Not every kid grows up to confront the incarnation of his childhood nightmares — but that’s exactly what I got to do at this Friday’s Tribeca Film Festival Drive-In screening of the 1988 Tom Hanks classic, Big. You see, I was on tap to interview Zoltar (for the uninitiated, he’s the card-dispensing, wish-granting carnival mannequin from the film). And my memories of the guy were that he was trapped in a box (possibly because he was too dangerous to unleash on the public), had scary red eyes, and his mouth opened with a frightening breathing sound as he silently demanded you make your wish for a quarter. That’s pretty scary stuff for a 7-year-old kid to witness!
I swallowed my fear, tenuously made my way to the Zoltar tent and stepped in to face one of my most crippling childhood fears. I was immediately frightened to see that the box that held him captive in the movie was nowhere to be found. The Tribeca Film Festival had done the unthinkable, letting Zoltar out of his cage to run amok among the unwitting public. Madness! The show, however, must go on. So on I forged with my trusty camerawoman.
I was immediately calmed by a quick wink and a smile from ole Zolie, who really seems to have mellowed out in his later years. He explained to me that the box had been malfunctioning in recent weeks and the risk of causing injury to his fans was too great to take, and so he had sent it away to be fixed. That’s not something an evil being would do, so I figured he must be an okay guy and launched into our interview.
Surprisingly, Zoltar didn’t want to focus too much on the movie in our conversation. He only mentioned that he didn’t like the way he was portrayed by (he claims) actor Tom Cruise, and wished that William Shatner could have played the part instead. He did mention that Tom Hanks was a very nice person, and he really handled being turned into an adult very very graciously. Zoltar did regret not being able to turn him back into a child when filming concluded, but felt proud that Hanks’ career had taken off after the film.
What I really wanted to find out was what made Zoltar still do this in his old age. After all, I assumed he was retired because no one had really seen him since the movie. As it turned out he had been retired, until the IRS came calling. In a cash business like fortunetelling, it’s not always easy to keep the books correctly. Back taxes have forced the great fortuneteller to dust off his turban and come back to work.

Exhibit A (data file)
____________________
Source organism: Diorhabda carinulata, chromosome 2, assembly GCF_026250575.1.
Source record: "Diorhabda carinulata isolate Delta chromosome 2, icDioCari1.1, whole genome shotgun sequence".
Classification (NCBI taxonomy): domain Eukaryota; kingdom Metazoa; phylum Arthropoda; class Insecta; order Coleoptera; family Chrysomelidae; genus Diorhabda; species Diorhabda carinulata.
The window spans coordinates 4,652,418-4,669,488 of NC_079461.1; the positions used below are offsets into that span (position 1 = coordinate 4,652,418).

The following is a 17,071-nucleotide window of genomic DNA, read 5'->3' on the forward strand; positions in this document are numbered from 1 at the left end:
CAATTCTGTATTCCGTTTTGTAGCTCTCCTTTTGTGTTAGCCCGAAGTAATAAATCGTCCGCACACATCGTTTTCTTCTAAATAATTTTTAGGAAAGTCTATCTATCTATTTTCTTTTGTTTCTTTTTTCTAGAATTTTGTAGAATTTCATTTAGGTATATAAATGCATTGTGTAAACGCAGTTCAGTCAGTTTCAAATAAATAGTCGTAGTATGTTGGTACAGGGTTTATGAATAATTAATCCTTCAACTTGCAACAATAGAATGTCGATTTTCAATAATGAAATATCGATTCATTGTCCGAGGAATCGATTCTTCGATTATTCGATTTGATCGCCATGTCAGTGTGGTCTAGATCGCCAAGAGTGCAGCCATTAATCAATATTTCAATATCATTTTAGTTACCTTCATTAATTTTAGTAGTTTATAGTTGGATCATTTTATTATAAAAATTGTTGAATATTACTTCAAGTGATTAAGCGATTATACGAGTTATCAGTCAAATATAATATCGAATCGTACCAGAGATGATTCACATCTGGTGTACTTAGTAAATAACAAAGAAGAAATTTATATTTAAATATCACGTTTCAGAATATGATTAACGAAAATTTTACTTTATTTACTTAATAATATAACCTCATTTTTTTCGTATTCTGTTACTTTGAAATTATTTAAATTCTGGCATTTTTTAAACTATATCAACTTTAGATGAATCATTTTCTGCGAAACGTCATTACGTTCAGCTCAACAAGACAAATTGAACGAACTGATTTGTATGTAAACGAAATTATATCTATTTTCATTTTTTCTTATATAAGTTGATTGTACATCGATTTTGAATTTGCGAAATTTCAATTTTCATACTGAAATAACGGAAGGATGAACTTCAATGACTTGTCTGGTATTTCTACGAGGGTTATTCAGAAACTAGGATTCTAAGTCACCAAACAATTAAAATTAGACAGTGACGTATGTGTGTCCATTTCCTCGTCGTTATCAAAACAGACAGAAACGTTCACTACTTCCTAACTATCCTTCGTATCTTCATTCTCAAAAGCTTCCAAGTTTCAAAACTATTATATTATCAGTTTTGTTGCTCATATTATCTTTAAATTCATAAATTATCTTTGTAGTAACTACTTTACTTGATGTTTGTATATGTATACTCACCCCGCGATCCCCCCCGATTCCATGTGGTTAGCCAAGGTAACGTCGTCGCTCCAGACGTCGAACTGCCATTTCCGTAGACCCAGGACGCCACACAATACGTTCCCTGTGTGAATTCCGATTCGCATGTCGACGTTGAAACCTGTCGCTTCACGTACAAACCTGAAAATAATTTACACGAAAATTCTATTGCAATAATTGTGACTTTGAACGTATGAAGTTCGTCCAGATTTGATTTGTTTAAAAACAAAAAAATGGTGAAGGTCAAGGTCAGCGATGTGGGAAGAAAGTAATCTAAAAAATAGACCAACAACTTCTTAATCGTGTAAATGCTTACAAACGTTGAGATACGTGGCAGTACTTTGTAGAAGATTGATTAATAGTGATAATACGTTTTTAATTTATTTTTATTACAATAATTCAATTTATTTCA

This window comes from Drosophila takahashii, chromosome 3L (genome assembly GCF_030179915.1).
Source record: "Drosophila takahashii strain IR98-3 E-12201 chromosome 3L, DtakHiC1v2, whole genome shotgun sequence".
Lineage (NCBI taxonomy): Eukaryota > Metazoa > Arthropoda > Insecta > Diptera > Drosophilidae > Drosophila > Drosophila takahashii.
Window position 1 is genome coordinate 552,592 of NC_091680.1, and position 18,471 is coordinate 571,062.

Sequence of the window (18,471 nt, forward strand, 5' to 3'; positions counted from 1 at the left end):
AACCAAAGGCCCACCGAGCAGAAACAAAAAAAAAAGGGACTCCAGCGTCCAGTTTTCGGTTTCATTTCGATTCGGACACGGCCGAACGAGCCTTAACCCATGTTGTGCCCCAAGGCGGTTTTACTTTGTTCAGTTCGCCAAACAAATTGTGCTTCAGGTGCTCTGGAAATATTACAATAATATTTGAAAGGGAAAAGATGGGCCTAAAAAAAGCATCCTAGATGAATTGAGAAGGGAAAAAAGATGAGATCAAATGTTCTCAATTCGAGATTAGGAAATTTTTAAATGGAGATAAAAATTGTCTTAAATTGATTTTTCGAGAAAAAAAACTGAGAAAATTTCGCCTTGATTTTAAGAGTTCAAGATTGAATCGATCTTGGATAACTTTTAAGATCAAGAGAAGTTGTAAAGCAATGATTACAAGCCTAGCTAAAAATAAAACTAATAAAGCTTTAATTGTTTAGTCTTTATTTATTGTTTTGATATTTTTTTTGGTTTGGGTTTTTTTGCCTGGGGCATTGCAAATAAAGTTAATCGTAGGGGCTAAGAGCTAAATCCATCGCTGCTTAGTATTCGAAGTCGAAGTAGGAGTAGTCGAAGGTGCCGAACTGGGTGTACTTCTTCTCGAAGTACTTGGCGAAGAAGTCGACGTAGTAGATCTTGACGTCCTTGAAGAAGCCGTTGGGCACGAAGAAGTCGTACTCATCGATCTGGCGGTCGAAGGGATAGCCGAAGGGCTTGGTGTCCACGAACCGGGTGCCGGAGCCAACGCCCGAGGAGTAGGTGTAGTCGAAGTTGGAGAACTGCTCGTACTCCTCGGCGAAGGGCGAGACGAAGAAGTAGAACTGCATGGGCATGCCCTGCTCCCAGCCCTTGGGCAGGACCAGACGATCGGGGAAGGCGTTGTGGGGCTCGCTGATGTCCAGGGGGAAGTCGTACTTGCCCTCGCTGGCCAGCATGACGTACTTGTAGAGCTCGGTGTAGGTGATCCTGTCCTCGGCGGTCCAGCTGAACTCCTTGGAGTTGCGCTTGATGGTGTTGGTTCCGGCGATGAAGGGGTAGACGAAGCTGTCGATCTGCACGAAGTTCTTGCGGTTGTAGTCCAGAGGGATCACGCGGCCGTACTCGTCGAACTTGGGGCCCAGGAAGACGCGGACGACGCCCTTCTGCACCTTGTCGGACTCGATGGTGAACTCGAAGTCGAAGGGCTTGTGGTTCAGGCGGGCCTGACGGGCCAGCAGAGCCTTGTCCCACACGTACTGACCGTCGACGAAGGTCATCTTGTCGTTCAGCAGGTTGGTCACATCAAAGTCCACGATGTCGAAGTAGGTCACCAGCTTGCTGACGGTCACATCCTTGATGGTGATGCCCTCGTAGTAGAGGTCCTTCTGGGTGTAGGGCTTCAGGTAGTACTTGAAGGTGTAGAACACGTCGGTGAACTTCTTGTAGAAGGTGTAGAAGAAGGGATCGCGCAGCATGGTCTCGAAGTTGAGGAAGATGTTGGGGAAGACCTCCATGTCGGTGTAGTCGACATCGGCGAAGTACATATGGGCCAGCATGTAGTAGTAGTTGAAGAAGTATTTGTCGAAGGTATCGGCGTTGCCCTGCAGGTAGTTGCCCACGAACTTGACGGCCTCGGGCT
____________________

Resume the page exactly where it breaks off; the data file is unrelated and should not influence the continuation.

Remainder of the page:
What else is a fortune teller going to do for a living? It is the only thing Zoltar hasÂ ever known how to do. If growing up your great grandfather, grandfather and father were carpenters, you’d have a pretty good chance at being a carpenter. As Zoltar said, his family lineage wouldn’t allow for him to be “Zoltar the Alright”; he had to be magnificent!
I asked Zoltar how many wishes he’d granted that day. After all, that’s what the man is famous for. He told me he’d made 52 children “big” throughout the day, but was including a 15 year clause to maximize the success of his wish grants. “Think of the credit I’ll get!” he exclaimed.
Fortunately, Zoltar had a chance to grant a couple wishes for himself at the festival too, as he told me that he had gotten “a couple of phone numbers.”
I couldn’t help but ask Zoltar to make a couple of predictions for us.Â I immediately put him on the spot and asked him how the Yankees were going to do this season. He said that the Bronx Bombers would do very well, but it was the New York Mets that would be most successful early on in the year. Unfortunately for Mets fans, he said the Mets would end up “choking” at the end of the year.
Not to question the word of the mighty Zoltar, but I could have told him that.
Watch our video interview with Zoltar and Big screenwriter Gary Ross below…